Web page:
|Two years later this paper appeared. The bad news is that 2 out of 9 patients from the X-SCID study had developed T cell leukemia. Was this a result of gene therapy? Why did the patients get similar forms of T-cell leukemia? Would you have stopped the clinical trial based on the risk of developing leukemia? What are the options for these children?|
RNAi: Using an ancient defense against viral infection to turn off disease genes
Paper 5a: Discovery of RNA interference, a mechanism and tool for specific down regulation of gene expression.
Fire, A., S. Xu, M. K. Montgomery, S. A. Kostas, S. E. Driver, and C. C. Mello. "Potent and Specific Genetic Interference by Double-stranded RNA in Caenorhabditis Elegans." Nature 391 (1998): 806-811.
|In 1998 Fire and Mello published this groundbreaking study in which they found to their surprise that double-stranded RNA caused a potent and specific gene silencing while single-stranded antisense RNA had only a modest effect. Why was this discovery so important? Is it possible that this evolutionarily conserved mechanism of silencing gene expression from double stranded RNAs was developed as a protection against pathogens?|
Paper 5b: Development of a method to deliver and regulate RNA interference to cells using lentiviral vectors.
Wiznerowicz, M., and D. Trono. "Conditional Suppression of Cellular Genes: Lentivirus Vector-mediated Drug-inducible RNA Interference." J Virol 77 (2003): 8957-8961.
|This paper describes lentiviral vectors that mediate down-regulation of specific genes in target cells. How was the gene-silencing effect of RNA interference delivered to cells? How can you turn this silencing on and off? Where does the tetracycline-resistance operon (tetO) come from? What are possible applications of this method?|
Future of personalized medicine using induced pluripotent stem (iPS) cells
Paper 6a: Reprogramming fibroblasts to pluripotent stem cells that are similar to embryonic stem cells.
Takahashi, K., and Yamanaka, S. "Induction of Pluripotent Stem Cells from Mouse Embryonic and Adult Fibroblast Cultures by Defined Factors." Cell 126 (2006): 663-676.
|This is one of the most important scientific publications in recent years. What are the differences among HSCs, embryonic stem (ES) cells and iPS cells? Why is this paper important in the context of ethical considerations of stem cell research?|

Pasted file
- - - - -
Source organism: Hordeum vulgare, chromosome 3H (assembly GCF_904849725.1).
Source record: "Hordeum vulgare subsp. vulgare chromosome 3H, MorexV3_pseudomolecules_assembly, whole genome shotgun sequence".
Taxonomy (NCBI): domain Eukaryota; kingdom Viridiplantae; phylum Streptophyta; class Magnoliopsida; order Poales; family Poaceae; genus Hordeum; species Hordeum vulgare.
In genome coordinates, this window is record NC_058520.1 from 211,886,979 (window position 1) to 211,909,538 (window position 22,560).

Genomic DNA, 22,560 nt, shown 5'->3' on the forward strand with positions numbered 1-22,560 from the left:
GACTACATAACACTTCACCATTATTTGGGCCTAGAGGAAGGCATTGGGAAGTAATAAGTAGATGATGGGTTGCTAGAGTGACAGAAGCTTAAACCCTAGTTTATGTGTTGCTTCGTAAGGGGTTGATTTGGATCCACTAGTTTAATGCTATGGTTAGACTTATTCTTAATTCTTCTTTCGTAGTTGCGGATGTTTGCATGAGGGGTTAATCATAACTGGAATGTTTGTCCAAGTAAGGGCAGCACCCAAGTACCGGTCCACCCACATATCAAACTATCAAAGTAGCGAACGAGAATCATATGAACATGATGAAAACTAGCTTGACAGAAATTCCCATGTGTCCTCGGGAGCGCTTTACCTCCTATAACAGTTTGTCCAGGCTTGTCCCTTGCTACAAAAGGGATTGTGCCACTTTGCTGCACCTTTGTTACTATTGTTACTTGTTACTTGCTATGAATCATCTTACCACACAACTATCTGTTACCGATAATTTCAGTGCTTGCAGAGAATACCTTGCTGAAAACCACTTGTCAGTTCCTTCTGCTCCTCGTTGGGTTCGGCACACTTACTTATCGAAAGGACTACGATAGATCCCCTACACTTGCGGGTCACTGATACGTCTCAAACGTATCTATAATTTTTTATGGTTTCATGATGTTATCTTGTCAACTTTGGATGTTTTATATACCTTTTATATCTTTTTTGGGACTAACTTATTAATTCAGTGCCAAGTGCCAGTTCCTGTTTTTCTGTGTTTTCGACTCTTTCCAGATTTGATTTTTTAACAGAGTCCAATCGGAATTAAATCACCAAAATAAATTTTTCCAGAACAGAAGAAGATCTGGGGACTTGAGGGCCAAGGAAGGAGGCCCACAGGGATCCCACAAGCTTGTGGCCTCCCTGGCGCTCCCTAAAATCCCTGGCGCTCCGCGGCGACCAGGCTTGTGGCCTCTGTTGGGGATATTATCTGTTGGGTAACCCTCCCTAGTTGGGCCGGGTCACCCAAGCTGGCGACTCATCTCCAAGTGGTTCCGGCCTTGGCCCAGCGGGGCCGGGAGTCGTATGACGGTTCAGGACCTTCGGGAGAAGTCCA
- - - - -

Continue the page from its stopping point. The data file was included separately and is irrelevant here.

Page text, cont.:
Paper 6b: Proof of principle that reprogramming of fibroblasts may be used for cell therapy of genetic hematological disorders.
Hanna, J., M. Wernig, S. Markoulaki, C. W. Sun, A. Meissner, J. P. Cassady, C. Beard, T. Brambrink, L. C. Wu, T. M. Townes, and R. Jaenisch. "Treatment of Sickle Cell Anemia Mouse Model with iPS Cells Generated from Autologous Skin." Science 318 (2007): 1920-1923.
|Here the potential of iPS cells as treatment for genetic disorders is demonstrated. What is a "humanized sickle cell mouse"? How is the genetic defect corrected? How are iPS cells converted into HSCs? What are the obstacles to overcome before this approach can be used in the clinic?|
Field trip to the Whitehead Institute and to the Whitehhead Flow Cytometry Facility
|Week 8 - Week 13: The journey of a 'wonder' drug, Gleevec|
Identification of bcr-abl translocation and its oncogenic properties
Paper 8a: The molecular identification of bcr-abl in chronic myeloid leukemia.
Heisterkamp, N., J. Stephenson, J. Groffen, P. Hansen, A. Klein, C. Bartram, and G. Grosveld. "Localization of the c-abl Oncogene Adjacent to a Translocation Break Point in Chronic Myelocytic Leukemia." Nature 306 (1983): 239-242.
Paper 8b: One of the first studies to show that bcr-abl is the cause of chronic myeloid leukemia in mice.
Daley, G., R. Van Etten, and D. Baltimore. "Induction of Chronic Myelogenous Leukemia in Mice by the P210bcr/abl Gene of the Philadelphia Chromosome." Science 247 (1990): 824-830.
Drug development for inhibiting kinase activity in the bcr-abl fusion
Paper 9a: Reported the catalytic tyrosine kinase activity in the bcr-abl fusion.
Lugo, T., A. M. Pendergast, A. Muller, and O. Witte. "Tyrosine Kinase Activity and Transformation Potency of bcr-abl Oncogene Products." Science 122 (1990): 1079-1082.